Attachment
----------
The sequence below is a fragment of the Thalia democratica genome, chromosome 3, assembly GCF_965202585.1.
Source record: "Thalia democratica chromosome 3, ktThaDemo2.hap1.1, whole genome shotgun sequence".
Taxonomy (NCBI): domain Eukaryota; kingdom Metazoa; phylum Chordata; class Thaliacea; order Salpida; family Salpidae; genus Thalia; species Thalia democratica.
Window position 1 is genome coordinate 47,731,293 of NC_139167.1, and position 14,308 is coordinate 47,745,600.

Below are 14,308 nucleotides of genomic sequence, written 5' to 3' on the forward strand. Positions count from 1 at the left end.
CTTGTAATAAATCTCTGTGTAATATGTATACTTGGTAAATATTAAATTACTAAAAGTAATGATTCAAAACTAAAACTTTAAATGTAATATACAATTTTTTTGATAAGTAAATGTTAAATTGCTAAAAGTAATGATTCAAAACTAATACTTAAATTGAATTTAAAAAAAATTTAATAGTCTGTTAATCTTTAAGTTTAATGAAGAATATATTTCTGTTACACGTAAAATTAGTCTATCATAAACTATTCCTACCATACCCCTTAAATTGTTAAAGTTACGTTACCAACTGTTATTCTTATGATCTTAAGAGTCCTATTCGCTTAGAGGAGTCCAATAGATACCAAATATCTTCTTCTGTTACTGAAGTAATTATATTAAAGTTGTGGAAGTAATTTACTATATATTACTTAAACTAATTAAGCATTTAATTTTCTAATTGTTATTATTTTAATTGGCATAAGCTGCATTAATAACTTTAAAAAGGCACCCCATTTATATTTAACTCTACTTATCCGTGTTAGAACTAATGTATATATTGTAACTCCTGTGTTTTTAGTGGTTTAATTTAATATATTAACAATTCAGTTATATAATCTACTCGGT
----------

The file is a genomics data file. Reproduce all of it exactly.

The sequence below is a fragment of the Thalia democratica genome, chromosome 3, assembly GCF_965202585.1.
Source record: "Thalia democratica chromosome 3, ktThaDemo2.hap1.1, whole genome shotgun sequence".
Taxonomy (NCBI): domain Eukaryota; kingdom Metazoa; phylum Chordata; class Thaliacea; order Salpida; family Salpidae; genus Thalia; species Thalia democratica.
Window position 1 is genome coordinate 47,731,293 of NC_139167.1, and position 14,308 is coordinate 47,745,600.

Below are 14,308 nucleotides of genomic sequence, written 5' to 3' on the forward strand. Positions count from 1 at the left end.
CTTGTAATAAATCTCTGTGTAATATGTATACTTGGTAAATATTAAATTACTAAAAGTAATGATTCAAAACTAAAACTTTAAATGTAATATACAATTTTTTTGATAAGTAAATGTTAAATTGCTAAAAGTAATGATTCAAAACTAATACTTAAATTGAATTTAAAAAAAATTTAATAGTCTGTTAATCTTTAAGTTTAATGAAGAATATATTTCTGTTACACGTAAAATTAGTCTATCATAAACTATTCCTACCATACCCCTTAAATTGTTAAAGTTACGTTACCAACTGTTATTCTTATGATCTTAAGAGTCCTATTCGCTTAGAGGAGTCCAATAGATACCAAATATCTTCTTCTGTTACTGAAGTAATTATATTAAAGTTGTGGAAGTAATTTACTATATATTACTTAAACTAATTAAGCATTTAATTTTCTAATTGTTATTATTTTAATTGGCATAAGCTGCATTAATAACTTTAAAAAGGCACCCCATTTATATTTAACTCTACTTATCCGTGTTAGAACTAATGTATATATTGTAACTCCTGTGTTTTTAGTGGTTTAATTTAATATATTAACAATTCAGTTATATAATCTACTCGGT